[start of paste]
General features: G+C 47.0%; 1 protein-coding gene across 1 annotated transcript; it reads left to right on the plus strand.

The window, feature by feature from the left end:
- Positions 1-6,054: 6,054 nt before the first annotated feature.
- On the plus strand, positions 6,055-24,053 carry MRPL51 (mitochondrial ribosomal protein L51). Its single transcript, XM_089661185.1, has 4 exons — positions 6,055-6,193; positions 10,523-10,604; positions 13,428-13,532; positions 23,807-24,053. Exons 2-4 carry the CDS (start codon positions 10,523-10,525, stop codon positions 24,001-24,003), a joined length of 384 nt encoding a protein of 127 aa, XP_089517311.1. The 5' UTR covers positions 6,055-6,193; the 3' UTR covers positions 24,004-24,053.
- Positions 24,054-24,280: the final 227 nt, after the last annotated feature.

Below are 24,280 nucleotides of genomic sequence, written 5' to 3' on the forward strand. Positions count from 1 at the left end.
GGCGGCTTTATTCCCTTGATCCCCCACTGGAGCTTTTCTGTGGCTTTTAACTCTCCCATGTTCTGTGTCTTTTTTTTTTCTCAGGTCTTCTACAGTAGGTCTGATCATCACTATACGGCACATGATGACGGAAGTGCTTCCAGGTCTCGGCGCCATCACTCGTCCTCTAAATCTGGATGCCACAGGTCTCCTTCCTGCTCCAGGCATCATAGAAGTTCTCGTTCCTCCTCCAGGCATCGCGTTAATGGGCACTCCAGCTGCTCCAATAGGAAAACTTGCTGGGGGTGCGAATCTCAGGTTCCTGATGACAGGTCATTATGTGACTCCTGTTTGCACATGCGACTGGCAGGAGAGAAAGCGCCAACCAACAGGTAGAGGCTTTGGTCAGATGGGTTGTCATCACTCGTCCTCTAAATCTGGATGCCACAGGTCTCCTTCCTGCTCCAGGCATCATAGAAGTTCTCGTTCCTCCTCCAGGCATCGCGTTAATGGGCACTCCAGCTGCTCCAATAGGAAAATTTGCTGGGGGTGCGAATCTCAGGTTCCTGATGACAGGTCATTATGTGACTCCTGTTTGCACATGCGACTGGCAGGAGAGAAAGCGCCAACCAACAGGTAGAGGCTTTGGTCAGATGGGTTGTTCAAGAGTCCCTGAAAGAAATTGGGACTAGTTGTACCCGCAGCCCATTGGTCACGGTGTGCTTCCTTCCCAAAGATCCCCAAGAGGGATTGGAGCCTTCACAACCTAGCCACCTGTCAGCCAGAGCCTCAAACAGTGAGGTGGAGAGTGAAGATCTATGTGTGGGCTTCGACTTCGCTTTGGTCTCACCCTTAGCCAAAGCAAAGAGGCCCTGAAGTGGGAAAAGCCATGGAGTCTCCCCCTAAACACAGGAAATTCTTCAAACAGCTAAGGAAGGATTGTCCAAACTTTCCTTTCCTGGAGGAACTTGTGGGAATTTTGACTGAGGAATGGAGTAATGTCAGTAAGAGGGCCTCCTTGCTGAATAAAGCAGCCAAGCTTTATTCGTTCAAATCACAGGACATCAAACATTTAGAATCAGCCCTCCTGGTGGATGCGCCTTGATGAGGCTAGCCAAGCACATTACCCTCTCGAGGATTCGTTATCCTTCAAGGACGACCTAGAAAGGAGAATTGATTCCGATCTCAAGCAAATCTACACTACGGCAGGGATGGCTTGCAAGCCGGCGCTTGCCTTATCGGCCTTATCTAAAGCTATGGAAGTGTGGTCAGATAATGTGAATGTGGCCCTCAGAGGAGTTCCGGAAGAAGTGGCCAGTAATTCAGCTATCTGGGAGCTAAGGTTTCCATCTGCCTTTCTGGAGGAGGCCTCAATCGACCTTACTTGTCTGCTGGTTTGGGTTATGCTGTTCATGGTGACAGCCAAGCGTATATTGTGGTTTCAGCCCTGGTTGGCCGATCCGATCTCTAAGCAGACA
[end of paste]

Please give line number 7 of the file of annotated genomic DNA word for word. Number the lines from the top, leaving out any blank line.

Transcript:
GGCGGCTTTATTCCCTTGATCCCCCACTGGAGCTTTTCTGTGGCTTTTAACTCTCCCATGTTCTGTGTCTTTTTTTTTTCTCAGGTCTTCTACAGTAGGTCTGATCATCACTATACGGCACATGATGACGGAAGTGCTTCCAGGTCTCGGCGCCATCACTCGTCCTCTAAATCTGGATGCCACAGGTCTCCTTCCTGCTCCAGGCATCATAGAAGTTCTCGTTCCTCCTCCAGGCATCGCGTTAATGGGCACTCCAGCTGCTCCAATAGGAAAACTTGCTGGGGGTGCGAATCTCAGGTTCCTGATGACAGGTCATTATGTGACTCCTGTTTGCACATGCGACTGGCAGGAGAGAAAGCGCCAACCAACAGGTAGAGGCTTTGGTCAGATGGGTTGTCATCACTCGTCCTCTAAATCTGGATGCCACAGGTCTCCTTCCTGCTCCAGGCATCATAGAAGTTCTCGTTCCTCCTCCAGGCATCGCGTTAATGGGCACTCCAGCTGCTCCAATAGGAAAATTTGCTGGGGGTGCGAATCTCAGGTTCCTGATGACAGGTCATTATGTGACTCCTGTTTGCACATGCGACTGGCAGGAGAGAAAGCGCCAACCAACAGGTAGAGGCTTTGGTCAGATGGGTTGTTCAAGAGTCCCTGAAAGAAATTGGGACTAGTTGTACCCGCAGCCCATTGGTCACGGTGTGCTTCCTTCCCAAAGATCCCCAAGAGGGATTGGAGCCTTCACAACCTAGCCACCTGTCAGCCAGAGCCTCAAACAGTGAGGTGGAGAGTGAAGATCTATGTGTGGGCTTCGACTTCGCTTTGGTCTCACCCTTAGCCAAAGCAAAGAGGCCCTGAAGTGGGAAAAGCCATGGAGTCTCCCCCTAAACACAGGAAATTCTTCAAACAGCTAAGGAAGGATTGTCCAAACTTTCCTTTCCTGGAGGAACTTGTGGGAATTTTGACTGAGGAATGGAGTAATGTCAGTAAGAGGGCCTCCTTGCTGAATAAAGCAGCCAAGCTTTATTCGTTCAAATCACAGGACATCAAACATTTAGAATCAGCCCTCCTGGTGGATGCGCCTTGATGAGGCTAGCCAAGCACATTACCCTCTCGAGGATTCGTTATCCTTCAAGGACGACCTAGAAAGGAGAATTGATTCCGATCTCAAGCAAATCTACACTACGGCAGGGATGGCTTGCAAGCCGGCGCTTGCCTTATCGGCCTTATCTAAAGCTATGGAAGTGTGGTCAGATAATGTGAATGTGGCCCTCAGAGGAGTTCCGGAAGAAGTGGCCAGTAATTCAGCTATCTGGGAGCTAAGGTTTCCATCTGCCTTTCTGGAGGAGGCCTCAATCGACCTTACTTGTCTGCTGGTTTGGGTTATGCTGTTCATGGTGACAGCCAAGCGTATATTGTGGTTTCAGCCCTGGTTGGCCGATCCGATCTCTAAGCAGACA